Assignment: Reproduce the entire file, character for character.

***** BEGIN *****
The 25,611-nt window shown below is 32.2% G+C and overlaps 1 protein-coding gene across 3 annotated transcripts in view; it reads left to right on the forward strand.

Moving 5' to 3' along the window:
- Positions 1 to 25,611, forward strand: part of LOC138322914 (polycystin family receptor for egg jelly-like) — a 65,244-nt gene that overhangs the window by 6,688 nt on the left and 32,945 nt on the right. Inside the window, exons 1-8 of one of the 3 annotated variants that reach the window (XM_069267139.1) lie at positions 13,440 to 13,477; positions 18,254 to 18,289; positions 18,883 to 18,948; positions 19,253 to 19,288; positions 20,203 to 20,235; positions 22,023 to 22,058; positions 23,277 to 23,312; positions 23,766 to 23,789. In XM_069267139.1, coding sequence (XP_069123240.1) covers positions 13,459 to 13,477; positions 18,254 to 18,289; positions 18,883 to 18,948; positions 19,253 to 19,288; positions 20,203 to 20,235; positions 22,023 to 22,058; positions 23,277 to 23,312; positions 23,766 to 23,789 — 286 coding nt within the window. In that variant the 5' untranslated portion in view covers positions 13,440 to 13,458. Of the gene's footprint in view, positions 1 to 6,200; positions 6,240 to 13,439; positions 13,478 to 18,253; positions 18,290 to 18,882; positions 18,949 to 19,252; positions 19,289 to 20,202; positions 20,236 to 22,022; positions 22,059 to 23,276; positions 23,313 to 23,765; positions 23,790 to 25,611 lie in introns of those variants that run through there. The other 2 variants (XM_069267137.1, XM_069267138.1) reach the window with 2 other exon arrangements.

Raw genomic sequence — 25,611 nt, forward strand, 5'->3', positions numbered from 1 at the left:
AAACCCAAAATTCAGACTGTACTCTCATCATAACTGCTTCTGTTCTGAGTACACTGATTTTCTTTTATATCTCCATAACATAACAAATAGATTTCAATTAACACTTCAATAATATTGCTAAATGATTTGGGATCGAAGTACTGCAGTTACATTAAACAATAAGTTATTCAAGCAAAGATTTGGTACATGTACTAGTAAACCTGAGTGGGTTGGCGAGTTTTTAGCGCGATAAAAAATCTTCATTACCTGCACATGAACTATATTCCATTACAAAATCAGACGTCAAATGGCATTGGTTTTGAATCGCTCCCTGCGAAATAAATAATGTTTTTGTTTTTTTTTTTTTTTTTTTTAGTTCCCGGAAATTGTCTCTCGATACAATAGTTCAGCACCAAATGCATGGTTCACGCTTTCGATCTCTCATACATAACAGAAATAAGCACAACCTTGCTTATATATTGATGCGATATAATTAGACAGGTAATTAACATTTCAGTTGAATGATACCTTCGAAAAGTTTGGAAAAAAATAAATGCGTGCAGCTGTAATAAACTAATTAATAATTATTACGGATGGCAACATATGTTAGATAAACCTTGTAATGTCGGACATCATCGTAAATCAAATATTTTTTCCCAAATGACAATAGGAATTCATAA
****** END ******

The 25,611-nt window shown below is 32.2% G+C and overlaps 1 protein-coding gene across 3 annotated transcripts in view; it reads left to right on the forward strand.

Moving 5' to 3' along the window:
- Positions 1 to 25,611, forward strand: part of LOC138322914 (polycystin family receptor for egg jelly-like) — a 65,244-nt gene that overhangs the window by 6,688 nt on the left and 32,945 nt on the right. Inside the window, exons 1-8 of one of the 3 annotated variants that reach the window (XM_069267139.1) lie at positions 13,440 to 13,477; positions 18,254 to 18,289; positions 18,883 to 18,948; positions 19,253 to 19,288; positions 20,203 to 20,235; positions 22,023 to 22,058; positions 23,277 to 23,312; positions 23,766 to 23,789. In XM_069267139.1, coding sequence (XP_069123240.1) covers positions 13,459 to 13,477; positions 18,254 to 18,289; positions 18,883 to 18,948; positions 19,253 to 19,288; positions 20,203 to 20,235; positions 22,023 to 22,058; positions 23,277 to 23,312; positions 23,766 to 23,789 — 286 coding nt within the window. In that variant the 5' untranslated portion in view covers positions 13,440 to 13,458. Of the gene's footprint in view, positions 1 to 6,200; positions 6,240 to 13,439; positions 13,478 to 18,253; positions 18,290 to 18,882; positions 18,949 to 19,252; positions 19,289 to 20,202; positions 20,236 to 22,022; positions 22,059 to 23,276; positions 23,313 to 23,765; positions 23,790 to 25,611 lie in introns of those variants that run through there. The other 2 variants (XM_069267137.1, XM_069267138.1) reach the window with 2 other exon arrangements.

Raw genomic sequence — 25,611 nt, forward strand, 5'->3', positions numbered from 1 at the left:
AAACCCAAAATTCAGACTGTACTCTCATCATAACTGCTTCTGTTCTGAGTACACTGATTTTCTTTTATATCTCCATAACATAACAAATAGATTTCAATTAACACTTCAATAATATTGCTAAATGATTTGGGATCGAAGTACTGCAGTTACATTAAACAATAAGTTATTCAAGCAAAGATTTGGTACATGTACTAGTAAACCTGAGTGGGTTGGCGAGTTTTTAGCGCGATAAAAAATCTTCATTACCTGCACATGAACTATATTCCATTACAAAATCAGACGTCAAATGGCATTGGTTTTGAATCGCTCCCTGCGAAATAAATAATGTTTTTGTTTTTTTTTTTTTTTTTTTTAGTTCCCGGAAATTGTCTCTCGATACAATAGTTCAGCACCAAATGCATGGTTCACGCTTTCGATCTCTCATACATAACAGAAATAAGCACAACCTTGCTTATATATTGATGCGATATAATTAGACAGGTAATTAACATTTCAGTTGAATGATACCTTCGAAAAGTTTGGAAAAAAATAAATGCGTGCAGCTGTAATAAACTAATTAATAATTATTACGGATGGCAACATATGTTAGATAAACCTTGTAATGTCGGACATCATCGTAAATCAAATATTTTTTCCCAAATGACAATAGGAATTCATAA